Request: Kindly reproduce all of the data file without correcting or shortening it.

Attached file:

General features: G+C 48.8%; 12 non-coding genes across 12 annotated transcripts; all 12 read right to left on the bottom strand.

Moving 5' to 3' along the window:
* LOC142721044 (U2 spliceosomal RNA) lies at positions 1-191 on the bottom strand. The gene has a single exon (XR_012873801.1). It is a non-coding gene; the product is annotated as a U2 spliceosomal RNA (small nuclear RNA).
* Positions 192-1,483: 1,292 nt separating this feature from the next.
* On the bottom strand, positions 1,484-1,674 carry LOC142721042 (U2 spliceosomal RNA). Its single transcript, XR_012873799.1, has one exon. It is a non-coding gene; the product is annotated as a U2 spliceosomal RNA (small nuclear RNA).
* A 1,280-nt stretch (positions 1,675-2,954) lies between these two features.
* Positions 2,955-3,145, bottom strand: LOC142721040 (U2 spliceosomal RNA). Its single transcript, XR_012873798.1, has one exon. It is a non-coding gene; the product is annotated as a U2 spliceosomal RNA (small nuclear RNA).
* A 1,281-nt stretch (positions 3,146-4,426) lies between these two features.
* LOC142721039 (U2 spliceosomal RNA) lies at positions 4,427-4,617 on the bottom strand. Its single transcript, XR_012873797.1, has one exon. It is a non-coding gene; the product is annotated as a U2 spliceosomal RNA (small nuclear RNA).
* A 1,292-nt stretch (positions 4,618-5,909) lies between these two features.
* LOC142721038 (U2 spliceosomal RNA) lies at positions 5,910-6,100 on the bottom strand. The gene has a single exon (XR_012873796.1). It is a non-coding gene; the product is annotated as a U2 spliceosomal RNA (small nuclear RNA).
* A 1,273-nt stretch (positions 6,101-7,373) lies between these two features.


General features: G+C 48.8%; 12 non-coding genes across 12 annotated transcripts; all 12 read right to left on the bottom strand.

Moving 5' to 3' along the window:
* LOC142721044 (U2 spliceosomal RNA) lies at positions 1-191 on the bottom strand. The gene has a single exon (XR_012873801.1). It is a non-coding gene; the product is annotated as a U2 spliceosomal RNA (small nuclear RNA).
* Positions 192-1,483: 1,292 nt separating this feature from the next.
* On the bottom strand, positions 1,484-1,674 carry LOC142721042 (U2 spliceosomal RNA). Its single transcript, XR_012873799.1, has one exon. It is a non-coding gene; the product is annotated as a U2 spliceosomal RNA (small nuclear RNA).
* A 1,280-nt stretch (positions 1,675-2,954) lies between these two features.
* Positions 2,955-3,145, bottom strand: LOC142721040 (U2 spliceosomal RNA). Its single transcript, XR_012873798.1, has one exon. It is a non-coding gene; the product is annotated as a U2 spliceosomal RNA (small nuclear RNA).
* A 1,281-nt stretch (positions 3,146-4,426) lies between these two features.
* LOC142721039 (U2 spliceosomal RNA) lies at positions 4,427-4,617 on the bottom strand. Its single transcript, XR_012873797.1, has one exon. It is a non-coding gene; the product is annotated as a U2 spliceosomal RNA (small nuclear RNA).
* A 1,292-nt stretch (positions 4,618-5,909) lies between these two features.
* LOC142721038 (U2 spliceosomal RNA) lies at positions 5,910-6,100 on the bottom strand. The gene has a single exon (XR_012873796.1). It is a non-coding gene; the product is annotated as a U2 spliceosomal RNA (small nuclear RNA).
* A 1,273-nt stretch (positions 6,101-7,373) lies between these two features.